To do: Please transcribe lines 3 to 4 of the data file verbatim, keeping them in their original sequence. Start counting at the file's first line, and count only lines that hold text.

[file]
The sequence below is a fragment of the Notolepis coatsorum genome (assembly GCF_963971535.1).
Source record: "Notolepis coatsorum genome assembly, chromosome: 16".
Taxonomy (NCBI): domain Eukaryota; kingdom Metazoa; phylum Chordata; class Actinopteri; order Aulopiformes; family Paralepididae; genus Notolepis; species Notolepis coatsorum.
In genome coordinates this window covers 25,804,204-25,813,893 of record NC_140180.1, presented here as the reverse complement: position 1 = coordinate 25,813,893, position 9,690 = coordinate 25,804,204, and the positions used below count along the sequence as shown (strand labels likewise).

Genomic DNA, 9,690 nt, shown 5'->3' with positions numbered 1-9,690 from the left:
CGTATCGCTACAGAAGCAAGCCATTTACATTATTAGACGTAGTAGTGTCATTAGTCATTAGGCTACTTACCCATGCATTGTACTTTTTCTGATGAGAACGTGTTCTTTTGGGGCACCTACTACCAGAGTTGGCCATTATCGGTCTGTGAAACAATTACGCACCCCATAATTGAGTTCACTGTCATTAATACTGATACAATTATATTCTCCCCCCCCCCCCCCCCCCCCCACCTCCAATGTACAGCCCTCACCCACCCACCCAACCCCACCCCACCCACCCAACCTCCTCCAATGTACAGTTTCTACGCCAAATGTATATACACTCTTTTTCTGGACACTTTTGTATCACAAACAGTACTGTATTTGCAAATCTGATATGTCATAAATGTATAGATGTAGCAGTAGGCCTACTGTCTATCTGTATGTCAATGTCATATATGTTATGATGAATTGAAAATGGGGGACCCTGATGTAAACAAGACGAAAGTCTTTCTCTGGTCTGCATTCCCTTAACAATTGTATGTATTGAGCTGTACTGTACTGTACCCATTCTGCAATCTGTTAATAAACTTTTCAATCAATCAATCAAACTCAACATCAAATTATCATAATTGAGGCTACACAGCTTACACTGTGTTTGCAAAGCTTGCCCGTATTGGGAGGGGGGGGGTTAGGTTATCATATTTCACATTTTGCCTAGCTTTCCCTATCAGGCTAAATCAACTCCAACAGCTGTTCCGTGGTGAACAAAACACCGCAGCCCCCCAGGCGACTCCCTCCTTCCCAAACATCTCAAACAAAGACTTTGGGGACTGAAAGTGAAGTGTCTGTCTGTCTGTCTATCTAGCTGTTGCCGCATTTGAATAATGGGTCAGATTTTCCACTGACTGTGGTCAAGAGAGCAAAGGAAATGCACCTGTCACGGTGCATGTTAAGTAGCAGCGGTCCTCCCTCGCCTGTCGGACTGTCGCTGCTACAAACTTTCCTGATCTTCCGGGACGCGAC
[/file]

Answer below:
Taxonomy (NCBI): domain Eukaryota; kingdom Metazoa; phylum Chordata; class Actinopteri; order Aulopiformes; family Paralepididae; genus Notolepis; species Notolepis coatsorum.
In genome coordinates this window covers 25,804,204-25,813,893 of record NC_140180.1, presented here as the reverse complement: position 1 = coordinate 25,813,893, position 9,690 = coordinate 25,804,204, and the positions used below count along the sequence as shown (strand labels likewise).